Getting Down (Part 1)

If I told you I went to a place with epic views that people travel thousands of miles to see, but chose to ignore those views, would you think I was nuts?

Ok, so maybe you think I’m a tad nuts anyway, but seriously, this is the Colombia Gorge we’re talking about.   Dramatic views, towering cliffs, waterfalls hundreds of feet high, hiking trails to die for – this not the sort of place where you consider the views and go, “meh.”

_72D6816-1200And to sweeten the pot, it was the first chance we had to hike the place since the disastrous fires of Sept 2017.  We were eager to get back to our old playground, to stretch our legs with an old friend, to see how much damage there really was from the fires.  The trail we would hike had been closed for over a year – we were apprehensive.

But it wasn’t from horror that I averted my eyes from the grand views.  The fire damage wasn’t that extensive on the trail, although we did see patches of burned-out tree stands and the occasional blackened, ashy stump.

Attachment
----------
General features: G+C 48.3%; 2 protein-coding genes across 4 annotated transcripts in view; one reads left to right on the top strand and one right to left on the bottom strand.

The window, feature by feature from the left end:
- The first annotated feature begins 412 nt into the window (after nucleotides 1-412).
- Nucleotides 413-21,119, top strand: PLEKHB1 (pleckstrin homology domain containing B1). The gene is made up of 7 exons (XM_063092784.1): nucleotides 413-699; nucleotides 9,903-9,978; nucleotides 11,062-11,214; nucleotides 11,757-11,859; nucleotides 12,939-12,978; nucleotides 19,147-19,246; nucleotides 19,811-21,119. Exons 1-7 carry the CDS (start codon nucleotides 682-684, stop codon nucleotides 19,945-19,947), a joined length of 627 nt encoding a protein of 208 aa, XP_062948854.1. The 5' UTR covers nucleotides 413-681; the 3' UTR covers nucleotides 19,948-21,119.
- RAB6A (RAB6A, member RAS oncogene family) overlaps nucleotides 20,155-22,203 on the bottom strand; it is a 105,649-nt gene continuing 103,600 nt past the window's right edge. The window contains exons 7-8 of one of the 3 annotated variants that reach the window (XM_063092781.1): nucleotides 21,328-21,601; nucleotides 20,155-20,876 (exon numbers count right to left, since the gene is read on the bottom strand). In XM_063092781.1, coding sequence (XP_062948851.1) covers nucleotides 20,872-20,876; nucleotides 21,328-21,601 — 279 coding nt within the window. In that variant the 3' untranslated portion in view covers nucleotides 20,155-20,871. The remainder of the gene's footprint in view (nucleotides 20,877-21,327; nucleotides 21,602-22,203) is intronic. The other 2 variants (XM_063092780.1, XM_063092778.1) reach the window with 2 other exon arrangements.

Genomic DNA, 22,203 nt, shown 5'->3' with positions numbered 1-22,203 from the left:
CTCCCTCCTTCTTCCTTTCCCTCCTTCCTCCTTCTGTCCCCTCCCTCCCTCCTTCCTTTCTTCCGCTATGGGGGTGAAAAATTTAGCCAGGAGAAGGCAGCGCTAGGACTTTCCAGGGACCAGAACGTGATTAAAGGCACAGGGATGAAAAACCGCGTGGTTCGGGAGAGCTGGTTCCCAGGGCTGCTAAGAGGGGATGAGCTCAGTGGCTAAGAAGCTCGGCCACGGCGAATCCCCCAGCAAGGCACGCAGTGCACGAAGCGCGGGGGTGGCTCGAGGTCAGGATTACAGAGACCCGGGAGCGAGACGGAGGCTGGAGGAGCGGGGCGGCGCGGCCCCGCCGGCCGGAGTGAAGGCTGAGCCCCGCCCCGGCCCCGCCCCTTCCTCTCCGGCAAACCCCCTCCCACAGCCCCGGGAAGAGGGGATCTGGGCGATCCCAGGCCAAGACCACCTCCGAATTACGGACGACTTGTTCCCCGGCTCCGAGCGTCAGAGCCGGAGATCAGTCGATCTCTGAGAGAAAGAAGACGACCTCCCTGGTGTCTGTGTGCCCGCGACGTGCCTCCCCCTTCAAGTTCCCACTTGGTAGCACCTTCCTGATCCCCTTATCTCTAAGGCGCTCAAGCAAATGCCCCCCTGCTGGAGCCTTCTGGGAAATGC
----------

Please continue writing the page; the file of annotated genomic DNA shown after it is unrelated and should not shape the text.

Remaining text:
No, it was something else that caused me to bow my head, casting my gaze downward.

I could argue it was humility, feeling awe at the power and extent of nature, and wonder at the new growth already present after the fires.  But that wasn’t it.

You might think it was shame, from some sin I had committed against my fellow hikers, overwhelming even the grandeur surrounding me.

Nope.

And I wasn’t feeling particularly introverted that day.  (Besides, there’s no truth to the rumor that introverts recognize each other by their shoes.)

The reason for my downward gaze was more prosaic. I had a new toy.

This hike occurred early last December.  I had just gifted myself an early Christmas present, a used 105mm telephoto with macro focus capability, when a hiking/photography friend hit me up with the option of hiking a newly opened gorge trail along with our wives. It was a no-brainer. Check out the trail, try out the lens.

Some of you may recall a post back in May called “Getting Close.”  In it, I introduced my interest in the smaller world, the world of beauty hidden in my backyard, the world of macro photography.  For pictures in that post, I used extension tubes and a cheap light source to get up close and personal.  But I didn’t enjoy getting that close; the lens was only an inch or two from the subject, and it’s something of a one-note song.